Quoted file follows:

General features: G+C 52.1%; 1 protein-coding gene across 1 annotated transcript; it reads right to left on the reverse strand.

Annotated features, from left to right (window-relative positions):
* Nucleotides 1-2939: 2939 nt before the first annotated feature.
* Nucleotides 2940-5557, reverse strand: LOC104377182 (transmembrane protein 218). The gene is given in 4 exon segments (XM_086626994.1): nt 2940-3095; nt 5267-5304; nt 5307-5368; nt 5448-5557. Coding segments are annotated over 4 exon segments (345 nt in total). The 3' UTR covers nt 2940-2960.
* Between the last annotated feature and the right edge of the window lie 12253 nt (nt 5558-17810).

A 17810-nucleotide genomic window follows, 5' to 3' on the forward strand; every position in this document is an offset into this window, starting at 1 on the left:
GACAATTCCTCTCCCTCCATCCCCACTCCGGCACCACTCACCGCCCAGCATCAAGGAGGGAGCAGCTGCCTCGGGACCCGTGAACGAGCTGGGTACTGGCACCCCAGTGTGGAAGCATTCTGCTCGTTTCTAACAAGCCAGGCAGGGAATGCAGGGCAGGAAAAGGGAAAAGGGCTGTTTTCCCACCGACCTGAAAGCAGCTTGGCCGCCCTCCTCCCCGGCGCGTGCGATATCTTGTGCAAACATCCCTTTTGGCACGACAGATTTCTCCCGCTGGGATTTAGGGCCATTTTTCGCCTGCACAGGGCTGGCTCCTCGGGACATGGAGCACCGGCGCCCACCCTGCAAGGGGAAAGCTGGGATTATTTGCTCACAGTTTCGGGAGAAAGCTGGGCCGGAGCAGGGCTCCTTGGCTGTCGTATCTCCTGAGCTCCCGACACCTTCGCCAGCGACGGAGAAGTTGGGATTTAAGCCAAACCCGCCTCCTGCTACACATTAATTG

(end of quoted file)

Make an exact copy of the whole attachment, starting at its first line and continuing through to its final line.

General features: G+C 52.1%; 1 protein-coding gene across 1 annotated transcript; it reads right to left on the reverse strand.

Annotated features, from left to right (window-relative positions):
* Nucleotides 1-2939: 2939 nt before the first annotated feature.
* Nucleotides 2940-5557, reverse strand: LOC104377182 (transmembrane protein 218). The gene is given in 4 exon segments (XM_086626994.1): nt 2940-3095; nt 5267-5304; nt 5307-5368; nt 5448-5557. Coding segments are annotated over 4 exon segments (345 nt in total). The 3' UTR covers nt 2940-2960.
* Between the last annotated feature and the right edge of the window lie 12253 nt (nt 5558-17810).

A 17810-nucleotide genomic window follows, 5' to 3' on the forward strand; every position in this document is an offset into this window, starting at 1 on the left:
GACAATTCCTCTCCCTCCATCCCCACTCCGGCACCACTCACCGCCCAGCATCAAGGAGGGAGCAGCTGCCTCGGGACCCGTGAACGAGCTGGGTACTGGCACCCCAGTGTGGAAGCATTCTGCTCGTTTCTAACAAGCCAGGCAGGGAATGCAGGGCAGGAAAAGGGAAAAGGGCTGTTTTCCCACCGACCTGAAAGCAGCTTGGCCGCCCTCCTCCCCGGCGCGTGCGATATCTTGTGCAAACATCCCTTTTGGCACGACAGATTTCTCCCGCTGGGATTTAGGGCCATTTTTCGCCTGCACAGGGCTGGCTCCTCGGGACATGGAGCACCGGCGCCCACCCTGCAAGGGGAAAGCTGGGATTATTTGCTCACAGTTTCGGGAGAAAGCTGGGCCGGAGCAGGGCTCCTTGGCTGTCGTATCTCCTGAGCTCCCGACACCTTCGCCAGCGACGGAGAAGTTGGGATTTAAGCCAAACCCGCCTCCTGCTACACATTAATTG